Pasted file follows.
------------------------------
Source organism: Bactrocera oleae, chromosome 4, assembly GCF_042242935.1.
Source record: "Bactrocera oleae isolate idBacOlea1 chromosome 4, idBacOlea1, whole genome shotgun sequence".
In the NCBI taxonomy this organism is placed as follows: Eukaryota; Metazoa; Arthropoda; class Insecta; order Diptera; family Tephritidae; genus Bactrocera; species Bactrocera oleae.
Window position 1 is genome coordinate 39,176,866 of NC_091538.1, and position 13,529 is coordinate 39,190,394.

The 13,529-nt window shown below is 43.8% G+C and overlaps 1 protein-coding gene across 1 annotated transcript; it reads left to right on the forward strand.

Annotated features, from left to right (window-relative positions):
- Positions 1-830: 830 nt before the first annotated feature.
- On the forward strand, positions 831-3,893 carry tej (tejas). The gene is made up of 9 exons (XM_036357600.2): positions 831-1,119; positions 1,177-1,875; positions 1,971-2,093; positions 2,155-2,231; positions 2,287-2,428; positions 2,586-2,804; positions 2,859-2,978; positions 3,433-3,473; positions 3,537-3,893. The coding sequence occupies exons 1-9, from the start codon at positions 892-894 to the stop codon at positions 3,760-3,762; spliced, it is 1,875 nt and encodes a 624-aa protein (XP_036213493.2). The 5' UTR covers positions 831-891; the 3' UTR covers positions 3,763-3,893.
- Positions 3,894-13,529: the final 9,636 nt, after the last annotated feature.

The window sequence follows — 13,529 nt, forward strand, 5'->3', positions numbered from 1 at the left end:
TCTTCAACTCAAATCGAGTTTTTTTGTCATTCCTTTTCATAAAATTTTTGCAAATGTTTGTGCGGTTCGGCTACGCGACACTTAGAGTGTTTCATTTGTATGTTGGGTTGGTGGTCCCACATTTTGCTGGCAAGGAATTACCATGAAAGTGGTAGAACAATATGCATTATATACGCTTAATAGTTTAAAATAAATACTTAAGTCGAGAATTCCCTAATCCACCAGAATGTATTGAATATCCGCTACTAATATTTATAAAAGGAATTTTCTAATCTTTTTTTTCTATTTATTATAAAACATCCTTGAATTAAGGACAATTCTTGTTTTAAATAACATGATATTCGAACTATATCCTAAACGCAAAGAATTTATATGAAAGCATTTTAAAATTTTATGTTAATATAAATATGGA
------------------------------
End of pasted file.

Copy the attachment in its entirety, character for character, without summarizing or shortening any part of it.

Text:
Source organism: Bactrocera oleae, chromosome 4, assembly GCF_042242935.1.
Source record: "Bactrocera oleae isolate idBacOlea1 chromosome 4, idBacOlea1, whole genome shotgun sequence".
In the NCBI taxonomy this organism is placed as follows: Eukaryota; Metazoa; Arthropoda; class Insecta; order Diptera; family Tephritidae; genus Bactrocera; species Bactrocera oleae.
Window position 1 is genome coordinate 39,176,866 of NC_091538.1, and position 13,529 is coordinate 39,190,394.

The 13,529-nt window shown below is 43.8% G+C and overlaps 1 protein-coding gene across 1 annotated transcript; it reads left to right on the forward strand.

Annotated features, from left to right (window-relative positions):
- Positions 1-830: 830 nt before the first annotated feature.
- On the forward strand, positions 831-3,893 carry tej (tejas). The gene is made up of 9 exons (XM_036357600.2): positions 831-1,119; positions 1,177-1,875; positions 1,971-2,093; positions 2,155-2,231; positions 2,287-2,428; positions 2,586-2,804; positions 2,859-2,978; positions 3,433-3,473; positions 3,537-3,893. The coding sequence occupies exons 1-9, from the start codon at positions 892-894 to the stop codon at positions 3,760-3,762; spliced, it is 1,875 nt and encodes a 624-aa protein (XP_036213493.2). The 5' UTR covers positions 831-891; the 3' UTR covers positions 3,763-3,893.
- Positions 3,894-13,529: the final 9,636 nt, after the last annotated feature.

The window sequence follows — 13,529 nt, forward strand, 5'->3', positions numbered from 1 at the left end:
TCTTCAACTCAAATCGAGTTTTTTTGTCATTCCTTTTCATAAAATTTTTGCAAATGTTTGTGCGGTTCGGCTACGCGACACTTAGAGTGTTTCATTTGTATGTTGGGTTGGTGGTCCCACATTTTGCTGGCAAGGAATTACCATGAAAGTGGTAGAACAATATGCATTATATACGCTTAATAGTTTAAAATAAATACTTAAGTCGAGAATTCCCTAATCCACCAGAATGTATTGAATATCCGCTACTAATATTTATAAAAGGAATTTTCTAATCTTTTTTTTCTATTTATTATAAAACATCCTTGAATTAAGGACAATTCTTGTTTTAAATAACATGATATTCGAACTATATCCTAAACGCAAAGAATTTATATGAAAGCATTTTAAAATTTTATGTTAATATAAATATGGA